Argh - I thought this would work, but I guess it would still have to reach out to NPM to get dependencies of dependencies. I think it's not going to work =/
Oh right - shrinkwrap *all the things*, then have a tarball for each one.. That should work.
Comment spam, sorry. 

So it looks like the best option is to leave package.json as it is today. If we run a npm shrinkwrap --dev, we will generate an npm-shrinkwrap.json, with *all* of the dependencies laid out. We would then need to have a step where we change version numbers for github URLs. I don't see us being able to manually do this, but it may be possible with a bit of clever scripting. I don't really have time to take the prototype further ATM, but may be able to look into this in the next few weeks.
Sorry for this naive question, is it really difficult to have a local (as in "local to mozilla") npm proxy somewhere? I can only imagine the use of npm will grow up in Mozilla over time.

There are at least 2 caching npm proxy I found using a simple google search:
* https://npmjs.org/package/npm-proxy-cache
* https://npmjs.org/package/nopar

"nopar" says it caches metadata as well, not sure for "npm-proxy-cache".
(In reply to Julien Wajsberg [:julienw] from comment #20)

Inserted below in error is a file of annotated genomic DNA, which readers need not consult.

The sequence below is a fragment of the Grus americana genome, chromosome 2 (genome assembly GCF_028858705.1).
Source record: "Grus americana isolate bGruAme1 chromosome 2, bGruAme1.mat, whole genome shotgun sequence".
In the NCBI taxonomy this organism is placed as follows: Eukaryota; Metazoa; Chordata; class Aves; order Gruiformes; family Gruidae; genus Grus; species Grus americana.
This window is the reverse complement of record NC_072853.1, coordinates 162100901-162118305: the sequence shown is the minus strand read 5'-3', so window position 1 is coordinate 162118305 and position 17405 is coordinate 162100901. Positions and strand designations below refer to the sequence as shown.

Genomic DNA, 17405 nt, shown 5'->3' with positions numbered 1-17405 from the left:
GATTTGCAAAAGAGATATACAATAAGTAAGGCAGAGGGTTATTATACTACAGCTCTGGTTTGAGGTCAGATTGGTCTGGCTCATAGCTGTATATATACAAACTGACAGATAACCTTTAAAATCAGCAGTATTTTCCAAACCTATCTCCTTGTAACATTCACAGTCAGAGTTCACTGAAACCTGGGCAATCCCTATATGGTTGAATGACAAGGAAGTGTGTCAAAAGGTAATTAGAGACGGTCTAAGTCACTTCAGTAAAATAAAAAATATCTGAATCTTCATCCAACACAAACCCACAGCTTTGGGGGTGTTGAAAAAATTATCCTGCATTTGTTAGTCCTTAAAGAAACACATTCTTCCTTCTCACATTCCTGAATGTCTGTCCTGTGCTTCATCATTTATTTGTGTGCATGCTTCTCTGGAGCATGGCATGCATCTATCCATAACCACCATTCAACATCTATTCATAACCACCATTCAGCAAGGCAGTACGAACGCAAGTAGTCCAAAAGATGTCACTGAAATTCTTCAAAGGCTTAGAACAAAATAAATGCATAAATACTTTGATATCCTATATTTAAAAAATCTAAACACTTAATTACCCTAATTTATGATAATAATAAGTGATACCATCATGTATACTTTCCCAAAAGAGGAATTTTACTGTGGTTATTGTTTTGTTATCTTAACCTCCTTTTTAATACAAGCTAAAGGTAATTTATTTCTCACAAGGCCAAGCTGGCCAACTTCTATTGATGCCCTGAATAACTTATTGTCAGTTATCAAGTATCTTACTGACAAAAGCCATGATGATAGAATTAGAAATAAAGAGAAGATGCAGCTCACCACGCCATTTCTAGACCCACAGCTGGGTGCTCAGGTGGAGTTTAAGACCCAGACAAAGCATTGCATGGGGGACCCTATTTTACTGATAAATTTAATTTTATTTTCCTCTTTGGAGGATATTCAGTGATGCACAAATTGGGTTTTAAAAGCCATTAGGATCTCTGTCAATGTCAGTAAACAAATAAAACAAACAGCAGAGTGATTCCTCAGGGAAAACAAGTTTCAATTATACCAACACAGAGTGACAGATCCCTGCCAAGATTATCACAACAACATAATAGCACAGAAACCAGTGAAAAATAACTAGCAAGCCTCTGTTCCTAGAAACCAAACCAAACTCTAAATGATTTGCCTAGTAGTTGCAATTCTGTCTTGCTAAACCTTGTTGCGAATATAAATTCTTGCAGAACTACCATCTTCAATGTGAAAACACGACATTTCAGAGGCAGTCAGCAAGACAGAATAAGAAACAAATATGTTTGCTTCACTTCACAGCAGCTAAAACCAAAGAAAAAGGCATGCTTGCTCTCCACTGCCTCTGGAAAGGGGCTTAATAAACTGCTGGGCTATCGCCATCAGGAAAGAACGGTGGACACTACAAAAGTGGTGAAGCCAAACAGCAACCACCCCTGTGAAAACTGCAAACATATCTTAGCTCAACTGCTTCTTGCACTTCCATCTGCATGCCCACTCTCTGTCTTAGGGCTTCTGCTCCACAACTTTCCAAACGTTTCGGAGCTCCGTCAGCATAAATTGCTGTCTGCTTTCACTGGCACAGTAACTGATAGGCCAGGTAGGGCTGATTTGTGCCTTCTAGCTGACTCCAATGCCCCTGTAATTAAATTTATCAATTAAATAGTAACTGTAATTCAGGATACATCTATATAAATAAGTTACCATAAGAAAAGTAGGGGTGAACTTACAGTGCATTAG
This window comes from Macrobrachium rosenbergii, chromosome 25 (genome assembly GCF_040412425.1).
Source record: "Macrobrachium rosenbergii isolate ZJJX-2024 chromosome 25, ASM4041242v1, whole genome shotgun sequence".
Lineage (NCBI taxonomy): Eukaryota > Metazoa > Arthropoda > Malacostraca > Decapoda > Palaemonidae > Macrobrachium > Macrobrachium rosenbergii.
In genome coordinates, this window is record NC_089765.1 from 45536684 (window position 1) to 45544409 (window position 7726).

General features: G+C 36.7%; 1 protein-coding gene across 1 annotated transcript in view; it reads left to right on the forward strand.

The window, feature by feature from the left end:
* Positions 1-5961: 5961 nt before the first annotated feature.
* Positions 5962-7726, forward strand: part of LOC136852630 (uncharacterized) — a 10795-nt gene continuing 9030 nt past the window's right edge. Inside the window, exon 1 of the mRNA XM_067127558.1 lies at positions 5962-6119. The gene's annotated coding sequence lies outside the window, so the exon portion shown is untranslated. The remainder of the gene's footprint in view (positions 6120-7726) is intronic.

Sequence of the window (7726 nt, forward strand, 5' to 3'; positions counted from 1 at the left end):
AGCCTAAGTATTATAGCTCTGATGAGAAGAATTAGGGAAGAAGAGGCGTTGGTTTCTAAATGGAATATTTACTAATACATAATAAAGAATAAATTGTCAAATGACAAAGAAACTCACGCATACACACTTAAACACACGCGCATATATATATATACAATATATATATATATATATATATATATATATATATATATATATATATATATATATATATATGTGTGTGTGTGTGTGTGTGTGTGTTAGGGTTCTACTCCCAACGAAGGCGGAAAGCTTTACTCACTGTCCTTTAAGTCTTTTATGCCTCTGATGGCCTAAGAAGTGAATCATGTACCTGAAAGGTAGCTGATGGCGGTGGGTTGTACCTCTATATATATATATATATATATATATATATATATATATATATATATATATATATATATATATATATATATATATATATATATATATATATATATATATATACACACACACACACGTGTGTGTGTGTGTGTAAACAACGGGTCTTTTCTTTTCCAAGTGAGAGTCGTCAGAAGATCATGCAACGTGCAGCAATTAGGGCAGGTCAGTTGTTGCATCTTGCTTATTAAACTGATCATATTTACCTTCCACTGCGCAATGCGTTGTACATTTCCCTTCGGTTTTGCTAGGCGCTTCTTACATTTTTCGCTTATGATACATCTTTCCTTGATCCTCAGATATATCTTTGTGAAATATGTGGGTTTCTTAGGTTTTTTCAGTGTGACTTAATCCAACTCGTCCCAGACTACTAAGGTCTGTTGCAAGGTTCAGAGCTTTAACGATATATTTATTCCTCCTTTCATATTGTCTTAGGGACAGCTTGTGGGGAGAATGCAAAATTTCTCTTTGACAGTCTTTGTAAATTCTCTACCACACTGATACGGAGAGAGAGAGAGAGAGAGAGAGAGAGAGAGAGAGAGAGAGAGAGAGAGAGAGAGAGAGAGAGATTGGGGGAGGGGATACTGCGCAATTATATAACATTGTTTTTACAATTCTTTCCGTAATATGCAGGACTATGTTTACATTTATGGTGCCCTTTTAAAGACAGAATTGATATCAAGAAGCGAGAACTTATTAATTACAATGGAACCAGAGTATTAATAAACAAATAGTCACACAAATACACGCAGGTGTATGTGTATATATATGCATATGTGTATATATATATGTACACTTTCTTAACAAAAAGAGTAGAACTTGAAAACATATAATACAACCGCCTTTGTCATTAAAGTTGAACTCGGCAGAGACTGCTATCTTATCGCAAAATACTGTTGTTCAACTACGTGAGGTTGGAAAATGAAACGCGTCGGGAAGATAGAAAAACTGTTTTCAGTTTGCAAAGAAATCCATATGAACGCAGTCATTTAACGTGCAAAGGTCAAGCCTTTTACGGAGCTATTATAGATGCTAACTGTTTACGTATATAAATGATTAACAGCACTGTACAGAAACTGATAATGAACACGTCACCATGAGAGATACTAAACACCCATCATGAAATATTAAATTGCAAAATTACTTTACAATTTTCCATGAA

> Sorry for this naive question, is it really difficult to have a local (as in
> "local to mozilla") npm proxy somewhere? I can only imagine the use of npm
> will grow up in Mozilla over time.
> 
> There are at least 2 caching npm proxy I found using a simple google search:
> * https://npmjs.org/package/npm-proxy-cache
> * https://npmjs.org/package/nopar
> 
> "nopar" says it caches metadata as well, not sure for "npm-proxy-cache".

We do use an npm-mirror in TBPL (due to restricted network access of those machines), bug 937437 for example. Gareth has also deployed his own NPM mirror to AWS one day when NPM was having issues, and it worked like a charm. But in my opinion, this adds infrastructure we have to maintain, and better would be to rely on github (ie. node_modules in a separate repo, or tarball urls).

On a side note, there was talk from jgriffin today in #ateam about allowing access to github in TBPL. If this happens, I think we can kill two birds with one stone here, and eliminate our NPM mirror for that too.
That's great! do we have a bug for it?
(In reply to Michael Henretty [:mhenretty] from comment #21)
> (In reply to Julien Wajsberg [:julienw] from comment #20)
> > Sorry for this naive question, is it really difficult to have a local (as in
> > "local to mozilla") npm proxy somewhere? I can only imagine the use of npm
> > will grow up in Mozilla over time.
> > 
> > There are at least 2 caching npm proxy I found using a simple google search:
> > * https://npmjs.org/package/npm-proxy-cache
> > * https://npmjs.org/package/nopar
> > 
> > "nopar" says it caches metadata as well, not sure for "npm-proxy-cache".
>